What is eczema?
Also called atopic dermatitis, eczema is a condition that makes the skin red and itchy. It occurs in people of all ages, but it is most commonly diagnosed in children. Eczema is typically a cyclical condition, meaning that symptoms flare and subside.
The severity of symptoms varies from person to person. Some experience mild itching and discomfort, while others experience symptoms that interfere with daily life. Eczema is often present in conjunction with respiratory conditions, such as asthma.
Symptoms of eczema include the following:
- Itching ranging from mild to severe, that tends to be worse at night
- Red or brown patches on the skin, most commonly around the hands and feet, neck and chest, and in the bends of knees and elbows
- Areas of raised bumps and cracked, dry skin
- Skin that is raw and sensitive from excessive scratching
These symptoms vary from person to person, and can be exacerbated by skin dryness, stress, changes in heat and humidity, household cleaning products and airborne allergens like pollen and cigarette smoke.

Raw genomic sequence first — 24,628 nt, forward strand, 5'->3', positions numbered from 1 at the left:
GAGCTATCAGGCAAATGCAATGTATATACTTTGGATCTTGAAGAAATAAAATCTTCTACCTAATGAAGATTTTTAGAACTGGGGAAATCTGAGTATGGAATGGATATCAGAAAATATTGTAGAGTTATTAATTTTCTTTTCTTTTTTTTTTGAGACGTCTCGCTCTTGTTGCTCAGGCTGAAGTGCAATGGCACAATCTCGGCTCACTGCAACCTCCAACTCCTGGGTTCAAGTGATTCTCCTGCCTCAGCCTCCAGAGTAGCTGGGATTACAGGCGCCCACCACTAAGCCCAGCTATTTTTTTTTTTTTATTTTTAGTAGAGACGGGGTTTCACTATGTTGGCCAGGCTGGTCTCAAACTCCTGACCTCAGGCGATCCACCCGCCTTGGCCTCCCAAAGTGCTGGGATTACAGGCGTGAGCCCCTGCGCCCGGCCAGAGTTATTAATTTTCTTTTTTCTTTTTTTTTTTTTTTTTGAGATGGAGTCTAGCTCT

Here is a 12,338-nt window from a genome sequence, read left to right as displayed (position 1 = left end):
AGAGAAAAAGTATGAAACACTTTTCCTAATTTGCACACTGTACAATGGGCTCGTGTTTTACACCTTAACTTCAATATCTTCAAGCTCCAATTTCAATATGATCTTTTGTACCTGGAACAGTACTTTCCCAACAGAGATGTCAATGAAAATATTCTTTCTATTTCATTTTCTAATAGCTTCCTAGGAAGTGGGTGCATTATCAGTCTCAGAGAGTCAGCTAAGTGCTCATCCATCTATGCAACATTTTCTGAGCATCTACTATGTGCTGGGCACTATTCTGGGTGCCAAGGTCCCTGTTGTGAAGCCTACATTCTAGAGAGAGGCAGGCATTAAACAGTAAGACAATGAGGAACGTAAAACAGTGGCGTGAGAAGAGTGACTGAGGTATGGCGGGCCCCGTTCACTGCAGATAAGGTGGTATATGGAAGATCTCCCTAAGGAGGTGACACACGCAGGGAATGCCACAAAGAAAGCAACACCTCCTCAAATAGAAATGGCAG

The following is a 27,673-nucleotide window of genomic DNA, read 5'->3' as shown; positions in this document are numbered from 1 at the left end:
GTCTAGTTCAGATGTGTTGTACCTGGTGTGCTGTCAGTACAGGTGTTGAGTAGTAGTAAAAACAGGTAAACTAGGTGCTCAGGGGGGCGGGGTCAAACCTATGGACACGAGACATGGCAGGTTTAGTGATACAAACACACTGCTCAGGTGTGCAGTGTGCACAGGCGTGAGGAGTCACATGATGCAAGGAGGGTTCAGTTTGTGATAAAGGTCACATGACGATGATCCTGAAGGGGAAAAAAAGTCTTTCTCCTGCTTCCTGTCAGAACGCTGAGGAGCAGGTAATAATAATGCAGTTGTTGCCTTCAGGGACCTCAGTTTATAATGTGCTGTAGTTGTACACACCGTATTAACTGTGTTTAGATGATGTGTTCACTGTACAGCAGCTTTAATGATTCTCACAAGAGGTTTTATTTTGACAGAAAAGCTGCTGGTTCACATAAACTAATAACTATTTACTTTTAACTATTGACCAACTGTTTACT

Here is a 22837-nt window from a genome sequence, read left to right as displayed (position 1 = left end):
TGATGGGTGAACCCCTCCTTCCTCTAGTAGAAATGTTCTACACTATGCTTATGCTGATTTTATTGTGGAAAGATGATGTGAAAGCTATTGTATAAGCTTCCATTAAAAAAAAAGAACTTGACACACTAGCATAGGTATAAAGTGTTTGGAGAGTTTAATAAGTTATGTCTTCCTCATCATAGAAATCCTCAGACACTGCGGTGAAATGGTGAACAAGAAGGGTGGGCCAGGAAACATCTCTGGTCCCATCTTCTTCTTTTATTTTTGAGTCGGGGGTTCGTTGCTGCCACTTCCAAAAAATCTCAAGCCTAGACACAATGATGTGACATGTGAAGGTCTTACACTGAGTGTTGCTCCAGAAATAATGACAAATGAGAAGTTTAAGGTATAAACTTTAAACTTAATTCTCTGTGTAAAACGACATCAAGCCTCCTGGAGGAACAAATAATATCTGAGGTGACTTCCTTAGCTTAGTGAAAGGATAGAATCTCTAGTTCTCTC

Serious cases of eczema can lead to the development of other conditions, including the following:
- Respiratory problems: people with eczema sometimes develop asthma and allergies.
- Neurodermatitis: repeated scratching can make the skin become thick and leathery, and discoloured.
- Skin infections: open sores that result from scratching are prone to infection from bacteria and viruses.
- Eye problems: some individuals experience itchy eyes, inflammation of the eyelids and conjunctivitis.
- Insomnia: chronic itching can interfere with the quality and quantity of sleep, which can lead to behavioural problems and decreased performance at work or school.